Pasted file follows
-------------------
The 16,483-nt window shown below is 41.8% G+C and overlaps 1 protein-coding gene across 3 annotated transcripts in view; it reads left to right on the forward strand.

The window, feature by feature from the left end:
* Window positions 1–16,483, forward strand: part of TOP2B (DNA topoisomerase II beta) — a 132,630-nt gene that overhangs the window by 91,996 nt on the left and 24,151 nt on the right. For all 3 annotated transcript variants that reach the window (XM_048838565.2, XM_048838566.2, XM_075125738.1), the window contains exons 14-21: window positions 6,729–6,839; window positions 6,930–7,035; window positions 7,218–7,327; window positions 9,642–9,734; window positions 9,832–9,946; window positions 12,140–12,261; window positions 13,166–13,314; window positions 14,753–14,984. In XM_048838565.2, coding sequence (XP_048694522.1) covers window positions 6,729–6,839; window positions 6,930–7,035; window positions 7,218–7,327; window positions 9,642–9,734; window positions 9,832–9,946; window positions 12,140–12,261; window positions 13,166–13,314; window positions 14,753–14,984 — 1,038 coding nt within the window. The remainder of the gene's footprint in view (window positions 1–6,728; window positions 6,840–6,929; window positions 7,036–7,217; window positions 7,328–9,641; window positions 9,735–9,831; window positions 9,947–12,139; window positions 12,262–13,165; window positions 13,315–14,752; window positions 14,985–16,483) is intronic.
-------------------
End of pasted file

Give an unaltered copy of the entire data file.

The 16,483-nt window shown below is 41.8% G+C and overlaps 1 protein-coding gene across 3 annotated transcripts in view; it reads left to right on the forward strand.

The window, feature by feature from the left end:
* Window positions 1–16,483, forward strand: part of TOP2B (DNA topoisomerase II beta) — a 132,630-nt gene that overhangs the window by 91,996 nt on the left and 24,151 nt on the right. For all 3 annotated transcript variants that reach the window (XM_048838565.2, XM_048838566.2, XM_075125738.1), the window contains exons 14-21: window positions 6,729–6,839; window positions 6,930–7,035; window positions 7,218–7,327; window positions 9,642–9,734; window positions 9,832–9,946; window positions 12,140–12,261; window positions 13,166–13,314; window positions 14,753–14,984. In XM_048838565.2, coding sequence (XP_048694522.1) covers window positions 6,729–6,839; window positions 6,930–7,035; window positions 7,218–7,327; window positions 9,642–9,734; window positions 9,832–9,946; window positions 12,140–12,261; window positions 13,166–13,314; window positions 14,753–14,984 — 1,038 coding nt within the window. The remainder of the gene's footprint in view (window positions 1–6,728; window positions 6,840–6,929; window positions 7,036–7,217; window positions 7,328–9,641; window positions 9,735–9,831; window positions 9,947–12,139; window positions 12,262–13,165; window positions 13,315–14,752; window positions 14,985–16,483) is intronic.